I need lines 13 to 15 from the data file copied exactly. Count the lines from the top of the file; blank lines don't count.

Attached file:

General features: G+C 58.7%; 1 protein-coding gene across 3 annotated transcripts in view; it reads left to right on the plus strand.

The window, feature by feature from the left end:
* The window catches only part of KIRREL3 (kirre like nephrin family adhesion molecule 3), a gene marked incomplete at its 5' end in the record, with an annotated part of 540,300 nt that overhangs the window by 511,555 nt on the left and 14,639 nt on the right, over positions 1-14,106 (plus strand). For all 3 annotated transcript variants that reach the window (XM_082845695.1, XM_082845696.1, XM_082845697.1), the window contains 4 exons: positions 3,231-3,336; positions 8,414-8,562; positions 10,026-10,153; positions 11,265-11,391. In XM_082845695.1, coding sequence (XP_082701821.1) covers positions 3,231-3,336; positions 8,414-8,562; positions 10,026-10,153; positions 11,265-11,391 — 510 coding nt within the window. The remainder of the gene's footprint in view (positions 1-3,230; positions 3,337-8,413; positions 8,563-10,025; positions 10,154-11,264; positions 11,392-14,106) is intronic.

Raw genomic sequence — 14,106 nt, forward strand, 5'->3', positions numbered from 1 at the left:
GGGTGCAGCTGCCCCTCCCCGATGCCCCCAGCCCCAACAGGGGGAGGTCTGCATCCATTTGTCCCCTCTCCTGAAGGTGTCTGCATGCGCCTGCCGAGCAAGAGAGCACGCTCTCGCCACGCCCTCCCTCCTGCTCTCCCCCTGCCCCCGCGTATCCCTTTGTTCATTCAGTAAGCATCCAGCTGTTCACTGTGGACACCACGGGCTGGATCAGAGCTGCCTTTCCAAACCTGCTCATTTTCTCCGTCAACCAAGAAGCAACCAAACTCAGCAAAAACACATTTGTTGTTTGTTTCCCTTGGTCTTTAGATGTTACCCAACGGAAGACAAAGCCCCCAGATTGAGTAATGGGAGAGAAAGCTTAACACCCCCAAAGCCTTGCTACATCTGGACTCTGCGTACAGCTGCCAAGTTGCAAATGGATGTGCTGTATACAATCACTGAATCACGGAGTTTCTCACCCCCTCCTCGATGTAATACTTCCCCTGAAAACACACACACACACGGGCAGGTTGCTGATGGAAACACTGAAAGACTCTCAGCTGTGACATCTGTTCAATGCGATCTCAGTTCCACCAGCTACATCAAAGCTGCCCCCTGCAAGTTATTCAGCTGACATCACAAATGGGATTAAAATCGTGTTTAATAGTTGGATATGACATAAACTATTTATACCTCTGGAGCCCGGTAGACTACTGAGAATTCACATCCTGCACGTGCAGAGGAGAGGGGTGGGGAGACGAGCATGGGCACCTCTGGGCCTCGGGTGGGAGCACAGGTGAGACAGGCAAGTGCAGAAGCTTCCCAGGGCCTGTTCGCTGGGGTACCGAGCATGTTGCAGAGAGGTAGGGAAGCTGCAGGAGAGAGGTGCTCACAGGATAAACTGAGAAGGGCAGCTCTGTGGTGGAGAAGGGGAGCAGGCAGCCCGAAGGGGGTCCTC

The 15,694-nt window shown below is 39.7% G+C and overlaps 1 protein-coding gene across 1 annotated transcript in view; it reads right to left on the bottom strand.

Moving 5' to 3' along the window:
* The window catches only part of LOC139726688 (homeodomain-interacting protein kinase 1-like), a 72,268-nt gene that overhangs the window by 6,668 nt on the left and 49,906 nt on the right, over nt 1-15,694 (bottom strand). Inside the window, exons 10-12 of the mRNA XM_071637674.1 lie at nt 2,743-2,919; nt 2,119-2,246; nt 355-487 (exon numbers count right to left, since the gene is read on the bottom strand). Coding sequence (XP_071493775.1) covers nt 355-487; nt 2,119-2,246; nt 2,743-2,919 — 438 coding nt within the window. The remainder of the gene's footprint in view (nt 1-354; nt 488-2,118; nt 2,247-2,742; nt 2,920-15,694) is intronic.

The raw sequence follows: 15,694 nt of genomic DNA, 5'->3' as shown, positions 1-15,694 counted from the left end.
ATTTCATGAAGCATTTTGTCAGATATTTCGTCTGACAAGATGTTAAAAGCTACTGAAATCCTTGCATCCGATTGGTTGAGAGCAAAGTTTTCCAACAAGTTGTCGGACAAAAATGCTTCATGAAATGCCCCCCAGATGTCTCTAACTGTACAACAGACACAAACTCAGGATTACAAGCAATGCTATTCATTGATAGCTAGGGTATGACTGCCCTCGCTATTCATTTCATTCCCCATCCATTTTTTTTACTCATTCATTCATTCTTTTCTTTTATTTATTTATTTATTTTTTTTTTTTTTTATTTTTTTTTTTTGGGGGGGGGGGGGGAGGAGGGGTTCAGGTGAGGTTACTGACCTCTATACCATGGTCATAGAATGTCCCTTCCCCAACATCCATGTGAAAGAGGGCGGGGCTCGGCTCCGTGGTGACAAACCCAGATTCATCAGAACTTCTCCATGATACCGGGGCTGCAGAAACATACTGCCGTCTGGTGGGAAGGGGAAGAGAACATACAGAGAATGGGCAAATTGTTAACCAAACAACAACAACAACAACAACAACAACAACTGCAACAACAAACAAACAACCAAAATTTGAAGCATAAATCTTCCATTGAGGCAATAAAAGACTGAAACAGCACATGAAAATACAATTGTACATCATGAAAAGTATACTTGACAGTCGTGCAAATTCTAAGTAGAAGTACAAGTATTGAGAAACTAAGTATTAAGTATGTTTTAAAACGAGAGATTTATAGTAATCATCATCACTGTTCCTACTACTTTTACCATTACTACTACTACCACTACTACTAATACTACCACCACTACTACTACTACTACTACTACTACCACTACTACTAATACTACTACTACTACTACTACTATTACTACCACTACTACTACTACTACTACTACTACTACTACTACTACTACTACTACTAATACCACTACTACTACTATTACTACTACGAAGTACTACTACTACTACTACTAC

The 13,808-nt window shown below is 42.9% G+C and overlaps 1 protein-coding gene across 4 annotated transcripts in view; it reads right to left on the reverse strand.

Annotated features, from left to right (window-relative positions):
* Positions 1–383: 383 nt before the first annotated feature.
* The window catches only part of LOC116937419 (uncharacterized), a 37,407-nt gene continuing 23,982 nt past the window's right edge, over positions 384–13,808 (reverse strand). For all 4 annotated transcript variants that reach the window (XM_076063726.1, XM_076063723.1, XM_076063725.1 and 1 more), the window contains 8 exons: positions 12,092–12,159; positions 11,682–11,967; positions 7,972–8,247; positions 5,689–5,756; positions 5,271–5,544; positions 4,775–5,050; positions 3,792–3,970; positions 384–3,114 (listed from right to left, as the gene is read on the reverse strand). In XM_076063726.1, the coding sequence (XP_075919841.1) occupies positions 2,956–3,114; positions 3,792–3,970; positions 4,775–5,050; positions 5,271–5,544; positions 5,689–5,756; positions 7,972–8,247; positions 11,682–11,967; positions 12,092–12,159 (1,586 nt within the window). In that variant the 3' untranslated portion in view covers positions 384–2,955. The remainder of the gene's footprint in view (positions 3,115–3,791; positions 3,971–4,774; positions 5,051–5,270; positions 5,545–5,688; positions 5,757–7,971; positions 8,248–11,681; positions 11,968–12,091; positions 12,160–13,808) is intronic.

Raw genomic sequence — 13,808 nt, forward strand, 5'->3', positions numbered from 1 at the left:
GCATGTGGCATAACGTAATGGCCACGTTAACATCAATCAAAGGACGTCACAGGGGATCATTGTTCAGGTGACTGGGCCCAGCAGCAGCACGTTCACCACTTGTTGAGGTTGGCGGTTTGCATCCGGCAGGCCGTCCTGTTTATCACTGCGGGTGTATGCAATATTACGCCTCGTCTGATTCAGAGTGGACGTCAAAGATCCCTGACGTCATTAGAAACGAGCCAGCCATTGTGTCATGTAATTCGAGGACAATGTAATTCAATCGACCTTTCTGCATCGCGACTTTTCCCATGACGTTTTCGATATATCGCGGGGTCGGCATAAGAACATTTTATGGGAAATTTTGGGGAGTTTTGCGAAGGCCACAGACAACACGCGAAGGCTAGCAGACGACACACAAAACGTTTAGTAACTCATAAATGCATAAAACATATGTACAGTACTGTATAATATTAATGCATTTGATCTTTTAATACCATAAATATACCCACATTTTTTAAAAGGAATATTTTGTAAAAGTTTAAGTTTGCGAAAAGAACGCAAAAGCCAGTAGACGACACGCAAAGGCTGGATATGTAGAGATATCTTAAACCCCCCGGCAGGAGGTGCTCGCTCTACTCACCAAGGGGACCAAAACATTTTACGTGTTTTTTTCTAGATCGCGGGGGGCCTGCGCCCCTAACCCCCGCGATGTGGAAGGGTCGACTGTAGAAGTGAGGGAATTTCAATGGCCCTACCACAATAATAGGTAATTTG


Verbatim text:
* Positions 1–383: 383 nt before the first annotated feature.
* The window catches only part of LOC116937419 (uncharacterized), a 37,407-nt gene continuing 23,982 nt past the window's right edge, over positions 384–13,808 (reverse strand). For all 4 annotated transcript variants that reach the window (XM_076063726.1, XM_076063723.1, XM_076063725.1 and 1 more), the window contains 8 exons: positions 12,092–12,159; positions 11,682–11,967; positions 7,972–8,247; positions 5,689–5,756; positions 5,271–5,544; positions 4,775–5,050; positions 3,792–3,970; positions 384–3,114 (listed from right to left, as the gene is read on the reverse strand). In XM_076063726.1, the coding sequence (XP_075919841.1) occupies positions 2,956–3,114; positions 3,792–3,970; positions 4,775–5,050; positions 5,271–5,544; positions 5,689–5,756; positions 7,972–8,247; positions 11,682–11,967; positions 12,092–12,159 (1,586 nt within the window). In that variant the 3' untranslated portion in view covers positions 384–2,955. The remainder of the gene's footprint in view (positions 3,115–3,791; positions 3,971–4,774; positions 5,051–5,270; positions 5,545–5,688; positions 5,757–7,971; positions 8,248–11,681; positions 11,968–12,091; positions 12,160–13,808) is intronic.

Raw genomic sequence — 13,808 nt, forward strand, 5'->3', positions numbered from 1 at the left: